Indian History Part 80 Humayun – The Sentimental Dreamer Section I: A Royal Inheritance

Canberra, 10 April 2020

On his deathbed, Babur introduced his eldest son Humayun as his successor to a specially convened council of nobles and ministers. He then went on to advise the prince, to whom he had bequeathed his kingdom, ‘do naught against your brothers, even though they may deserve it’, an instruction that the sentimental Humayun considered an order and would heed throughout his life with great filial devotion and obedience. There are two opinions among historians regarding the impact of this injunction from a successful king, but an ailing and somewhat incoherent father, to a somewhat weak and vacillating prince inheriting a shaky kingdom. A group of analysts give this advice as the reason for Humayun’s extraordinary leniency towards his younger half-brothers, who were extremely disruptive to the stability of the kingdom, throughout his tenure. Others believe that Humayun found it expedient to use his father’s instruction as the reason for his inaction and lack of resolve to step in and stop the sibling rebellions. There seems to be a certain amount of truth in both the claims, although the inability to rein in his brothers must ultimately be considered a singular failure on the part of Humayun.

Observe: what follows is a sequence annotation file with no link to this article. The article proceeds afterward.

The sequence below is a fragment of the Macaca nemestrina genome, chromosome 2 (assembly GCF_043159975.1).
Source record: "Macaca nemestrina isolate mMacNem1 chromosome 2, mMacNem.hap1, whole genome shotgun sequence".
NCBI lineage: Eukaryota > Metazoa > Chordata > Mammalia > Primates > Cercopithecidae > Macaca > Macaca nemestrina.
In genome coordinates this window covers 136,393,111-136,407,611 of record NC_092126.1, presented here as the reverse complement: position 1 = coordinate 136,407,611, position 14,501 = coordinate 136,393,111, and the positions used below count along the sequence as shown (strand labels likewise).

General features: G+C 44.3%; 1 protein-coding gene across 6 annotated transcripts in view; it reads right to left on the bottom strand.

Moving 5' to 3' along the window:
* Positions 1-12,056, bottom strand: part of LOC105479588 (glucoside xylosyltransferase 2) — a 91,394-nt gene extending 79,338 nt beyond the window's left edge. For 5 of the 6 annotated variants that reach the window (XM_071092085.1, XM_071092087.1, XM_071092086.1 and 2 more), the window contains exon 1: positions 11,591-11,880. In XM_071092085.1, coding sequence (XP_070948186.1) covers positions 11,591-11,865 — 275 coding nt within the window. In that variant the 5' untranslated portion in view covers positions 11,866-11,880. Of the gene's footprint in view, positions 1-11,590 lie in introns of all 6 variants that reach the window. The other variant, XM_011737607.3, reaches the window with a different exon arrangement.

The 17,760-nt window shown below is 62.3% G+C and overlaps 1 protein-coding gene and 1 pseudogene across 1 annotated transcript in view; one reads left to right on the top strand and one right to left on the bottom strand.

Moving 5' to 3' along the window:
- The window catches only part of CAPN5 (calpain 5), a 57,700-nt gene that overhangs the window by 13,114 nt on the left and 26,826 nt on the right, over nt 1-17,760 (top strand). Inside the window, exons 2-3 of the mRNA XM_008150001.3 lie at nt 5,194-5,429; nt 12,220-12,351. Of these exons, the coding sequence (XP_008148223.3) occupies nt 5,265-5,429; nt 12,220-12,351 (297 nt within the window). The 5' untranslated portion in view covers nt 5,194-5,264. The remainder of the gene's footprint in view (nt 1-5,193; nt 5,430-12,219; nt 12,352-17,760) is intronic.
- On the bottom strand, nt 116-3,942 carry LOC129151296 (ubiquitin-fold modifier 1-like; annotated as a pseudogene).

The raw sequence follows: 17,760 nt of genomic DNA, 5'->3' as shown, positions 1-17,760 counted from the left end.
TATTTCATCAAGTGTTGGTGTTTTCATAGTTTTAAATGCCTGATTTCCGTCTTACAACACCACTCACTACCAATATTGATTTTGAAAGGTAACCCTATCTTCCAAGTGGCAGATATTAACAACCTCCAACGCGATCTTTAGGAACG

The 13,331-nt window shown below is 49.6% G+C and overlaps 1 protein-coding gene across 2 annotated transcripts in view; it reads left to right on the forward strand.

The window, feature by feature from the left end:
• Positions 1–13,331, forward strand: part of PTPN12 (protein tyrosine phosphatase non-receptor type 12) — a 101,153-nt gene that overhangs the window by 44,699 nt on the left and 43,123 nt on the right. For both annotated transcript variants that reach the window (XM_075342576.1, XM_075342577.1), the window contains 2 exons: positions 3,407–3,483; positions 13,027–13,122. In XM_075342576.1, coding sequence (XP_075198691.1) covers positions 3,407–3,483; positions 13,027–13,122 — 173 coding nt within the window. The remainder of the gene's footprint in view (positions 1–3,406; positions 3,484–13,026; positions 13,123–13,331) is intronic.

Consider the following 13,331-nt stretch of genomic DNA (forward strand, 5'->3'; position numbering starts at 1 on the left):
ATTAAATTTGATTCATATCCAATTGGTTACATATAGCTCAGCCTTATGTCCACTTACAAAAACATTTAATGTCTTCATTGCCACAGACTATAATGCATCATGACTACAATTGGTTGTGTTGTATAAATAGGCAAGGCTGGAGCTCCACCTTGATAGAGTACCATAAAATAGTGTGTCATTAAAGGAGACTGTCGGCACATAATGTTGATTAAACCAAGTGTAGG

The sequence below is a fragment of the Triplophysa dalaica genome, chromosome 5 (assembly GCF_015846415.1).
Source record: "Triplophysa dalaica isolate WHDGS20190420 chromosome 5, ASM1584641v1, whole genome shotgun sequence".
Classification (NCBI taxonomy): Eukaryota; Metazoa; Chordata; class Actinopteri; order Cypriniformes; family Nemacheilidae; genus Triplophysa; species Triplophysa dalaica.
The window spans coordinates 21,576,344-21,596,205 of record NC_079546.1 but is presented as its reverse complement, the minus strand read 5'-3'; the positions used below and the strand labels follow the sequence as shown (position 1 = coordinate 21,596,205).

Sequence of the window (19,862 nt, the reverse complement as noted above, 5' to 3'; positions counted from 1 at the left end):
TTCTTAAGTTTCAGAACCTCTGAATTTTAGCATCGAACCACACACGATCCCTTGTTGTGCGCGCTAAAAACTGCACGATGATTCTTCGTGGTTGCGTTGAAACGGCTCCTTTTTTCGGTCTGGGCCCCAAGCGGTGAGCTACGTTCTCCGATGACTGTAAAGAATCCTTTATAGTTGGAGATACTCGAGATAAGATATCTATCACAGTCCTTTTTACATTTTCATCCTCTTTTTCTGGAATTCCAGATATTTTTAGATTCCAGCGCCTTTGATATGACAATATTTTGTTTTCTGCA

When he handed over the throne to Humayun, Babur had been in India for a mere four years and had not created an ‘empire’ as it is normally portrayed. He was in the process of consolidating what can at best be called a military occupation of the northern part of the Gangetic Plains and the north-western parts of the Indian sub-continent. Even this military occupation was being challenged in different parts of the region under occupation. Full control of the region that had nominally been overrun was still a faraway dream. The on-going efforts at consolidation was dependent directly on Babur’s personal reputation as the Mughal who had defeated in battle the two most powerful kings of North India—the Delhi Sultan Ibrahim Lodi and the great Rajput warrior king Rana Sanga. Further, Babur had a very solid and loyal following within the Mughal army in India, after all he had been a military commander from the young age of 15 and in his later years an exceptionally successful one. Babur had also been extraordinarily generous to both the nobles and the soldiers alike, lavishing gifts on them and sharing plunder after each battle. In short, he was a well-liked king with a great deal of charisma, able to evoke extreme loyalty in his troops. However, in the final reckoning, Babur’s legacy was a disparate conglomeration of territories that were not bound together by any common bond of union or interest. Although he is proclaimed to have been the founder of the Mughal dynasty, like the Muslim dynasties that preceded the Mughals in North India, at his death the Mughals also had not grown any tangible roots that bound them to the soil of India.